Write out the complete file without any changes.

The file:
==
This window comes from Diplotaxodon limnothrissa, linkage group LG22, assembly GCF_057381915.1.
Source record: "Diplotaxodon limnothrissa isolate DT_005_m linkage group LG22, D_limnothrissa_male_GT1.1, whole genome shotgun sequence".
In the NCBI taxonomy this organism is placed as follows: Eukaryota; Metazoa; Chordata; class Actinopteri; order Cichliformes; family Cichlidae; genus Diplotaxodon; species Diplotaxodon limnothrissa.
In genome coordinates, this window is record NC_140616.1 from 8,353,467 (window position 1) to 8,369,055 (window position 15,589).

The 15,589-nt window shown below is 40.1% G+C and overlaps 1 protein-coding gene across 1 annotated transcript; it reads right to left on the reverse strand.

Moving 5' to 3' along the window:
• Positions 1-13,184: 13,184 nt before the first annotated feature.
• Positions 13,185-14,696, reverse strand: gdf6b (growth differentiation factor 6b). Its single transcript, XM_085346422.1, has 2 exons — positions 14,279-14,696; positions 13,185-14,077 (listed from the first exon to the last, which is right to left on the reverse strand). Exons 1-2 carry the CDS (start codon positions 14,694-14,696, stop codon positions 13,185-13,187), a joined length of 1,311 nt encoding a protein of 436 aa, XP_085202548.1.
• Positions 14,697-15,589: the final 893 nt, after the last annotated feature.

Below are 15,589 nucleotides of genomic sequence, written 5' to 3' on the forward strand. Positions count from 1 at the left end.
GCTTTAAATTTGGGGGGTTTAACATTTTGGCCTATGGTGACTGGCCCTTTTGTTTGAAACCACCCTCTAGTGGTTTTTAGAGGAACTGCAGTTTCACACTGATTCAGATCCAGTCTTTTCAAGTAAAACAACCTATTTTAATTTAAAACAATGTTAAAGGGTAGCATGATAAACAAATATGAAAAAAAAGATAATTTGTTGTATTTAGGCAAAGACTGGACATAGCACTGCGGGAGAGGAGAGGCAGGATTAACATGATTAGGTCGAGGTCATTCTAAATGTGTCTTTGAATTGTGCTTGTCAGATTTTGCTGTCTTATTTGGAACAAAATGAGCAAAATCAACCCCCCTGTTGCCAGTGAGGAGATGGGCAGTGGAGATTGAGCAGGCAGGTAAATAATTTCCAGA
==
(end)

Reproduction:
This window comes from Diplotaxodon limnothrissa, linkage group LG22, assembly GCF_057381915.1.
Source record: "Diplotaxodon limnothrissa isolate DT_005_m linkage group LG22, D_limnothrissa_male_GT1.1, whole genome shotgun sequence".
In the NCBI taxonomy this organism is placed as follows: Eukaryota; Metazoa; Chordata; class Actinopteri; order Cichliformes; family Cichlidae; genus Diplotaxodon; species Diplotaxodon limnothrissa.
In genome coordinates, this window is record NC_140616.1 from 8,353,467 (window position 1) to 8,369,055 (window position 15,589).

The 15,589-nt window shown below is 40.1% G+C and overlaps 1 protein-coding gene across 1 annotated transcript; it reads right to left on the reverse strand.

Moving 5' to 3' along the window:
• Positions 1-13,184: 13,184 nt before the first annotated feature.
• Positions 13,185-14,696, reverse strand: gdf6b (growth differentiation factor 6b). Its single transcript, XM_085346422.1, has 2 exons — positions 14,279-14,696; positions 13,185-14,077 (listed from the first exon to the last, which is right to left on the reverse strand). Exons 1-2 carry the CDS (start codon positions 14,694-14,696, stop codon positions 13,185-13,187), a joined length of 1,311 nt encoding a protein of 436 aa, XP_085202548.1.
• Positions 14,697-15,589: the final 893 nt, after the last annotated feature.

Below are 15,589 nucleotides of genomic sequence, written 5' to 3' on the forward strand. Positions count from 1 at the left end.
GCTTTAAATTTGGGGGGTTTAACATTTTGGCCTATGGTGACTGGCCCTTTTGTTTGAAACCACCCTCTAGTGGTTTTTAGAGGAACTGCAGTTTCACACTGATTCAGATCCAGTCTTTTCAAGTAAAACAACCTATTTTAATTTAAAACAATGTTAAAGGGTAGCATGATAAACAAATATGAAAAAAAAGATAATTTGTTGTATTTAGGCAAAGACTGGACATAGCACTGCGGGAGAGGAGAGGCAGGATTAACATGATTAGGTCGAGGTCATTCTAAATGTGTCTTTGAATTGTGCTTGTCAGATTTTGCTGTCTTATTTGGAACAAAATGAGCAAAATCAACCCCCCTGTTGCCAGTGAGGAGATGGGCAGTGGAGATTGAGCAGGCAGGTAAATAATTTCCAGA